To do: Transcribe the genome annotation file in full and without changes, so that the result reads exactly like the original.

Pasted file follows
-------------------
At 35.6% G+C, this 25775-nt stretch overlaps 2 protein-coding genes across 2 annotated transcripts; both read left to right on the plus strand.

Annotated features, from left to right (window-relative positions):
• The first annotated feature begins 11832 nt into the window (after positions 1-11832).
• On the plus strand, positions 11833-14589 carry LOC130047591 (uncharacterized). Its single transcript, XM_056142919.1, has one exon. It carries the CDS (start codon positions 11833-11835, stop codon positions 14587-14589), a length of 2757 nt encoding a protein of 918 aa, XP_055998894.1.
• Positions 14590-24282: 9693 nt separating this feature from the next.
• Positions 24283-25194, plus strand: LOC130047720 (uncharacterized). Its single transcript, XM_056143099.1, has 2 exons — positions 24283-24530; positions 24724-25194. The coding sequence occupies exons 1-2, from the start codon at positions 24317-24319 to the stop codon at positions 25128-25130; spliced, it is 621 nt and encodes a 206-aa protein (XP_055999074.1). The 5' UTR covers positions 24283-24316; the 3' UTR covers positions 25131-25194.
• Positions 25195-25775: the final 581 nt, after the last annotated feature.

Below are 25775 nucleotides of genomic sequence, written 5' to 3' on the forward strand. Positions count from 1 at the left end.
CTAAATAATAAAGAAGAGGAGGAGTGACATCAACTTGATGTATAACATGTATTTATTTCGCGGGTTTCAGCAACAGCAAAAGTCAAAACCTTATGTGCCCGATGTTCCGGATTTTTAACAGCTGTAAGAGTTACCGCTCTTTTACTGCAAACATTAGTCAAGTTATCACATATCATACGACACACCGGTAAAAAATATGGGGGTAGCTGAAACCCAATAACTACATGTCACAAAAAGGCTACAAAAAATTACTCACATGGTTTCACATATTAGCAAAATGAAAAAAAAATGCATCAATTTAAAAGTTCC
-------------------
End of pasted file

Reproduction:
At 35.6% G+C, this 25775-nt stretch overlaps 2 protein-coding genes across 2 annotated transcripts; both read left to right on the plus strand.

Annotated features, from left to right (window-relative positions):
• The first annotated feature begins 11832 nt into the window (after positions 1-11832).
• On the plus strand, positions 11833-14589 carry LOC130047591 (uncharacterized). Its single transcript, XM_056142919.1, has one exon. It carries the CDS (start codon positions 11833-11835, stop codon positions 14587-14589), a length of 2757 nt encoding a protein of 918 aa, XP_055998894.1.
• Positions 14590-24282: 9693 nt separating this feature from the next.
• Positions 24283-25194, plus strand: LOC130047720 (uncharacterized). Its single transcript, XM_056143099.1, has 2 exons — positions 24283-24530; positions 24724-25194. The coding sequence occupies exons 1-2, from the start codon at positions 24317-24319 to the stop codon at positions 25128-25130; spliced, it is 621 nt and encodes a 206-aa protein (XP_055999074.1). The 5' UTR covers positions 24283-24316; the 3' UTR covers positions 25131-25194.
• Positions 25195-25775: the final 581 nt, after the last annotated feature.

Below are 25775 nucleotides of genomic sequence, written 5' to 3' on the forward strand. Positions count from 1 at the left end.
CTAAATAATAAAGAAGAGGAGGAGTGACATCAACTTGATGTATAACATGTATTTATTTCGCGGGTTTCAGCAACAGCAAAAGTCAAAACCTTATGTGCCCGATGTTCCGGATTTTTAACAGCTGTAAGAGTTACCGCTCTTTTACTGCAAACATTAGTCAAGTTATCACATATCATACGACACACCGGTAAAAAATATGGGGGTAGCTGAAACCCAATAACTACATGTCACAAAAAGGCTACAAAAAATTACTCACATGGTTTCACATATTAGCAAAATGAAAAAAAAATGCATCAATTTAAAAGTTCC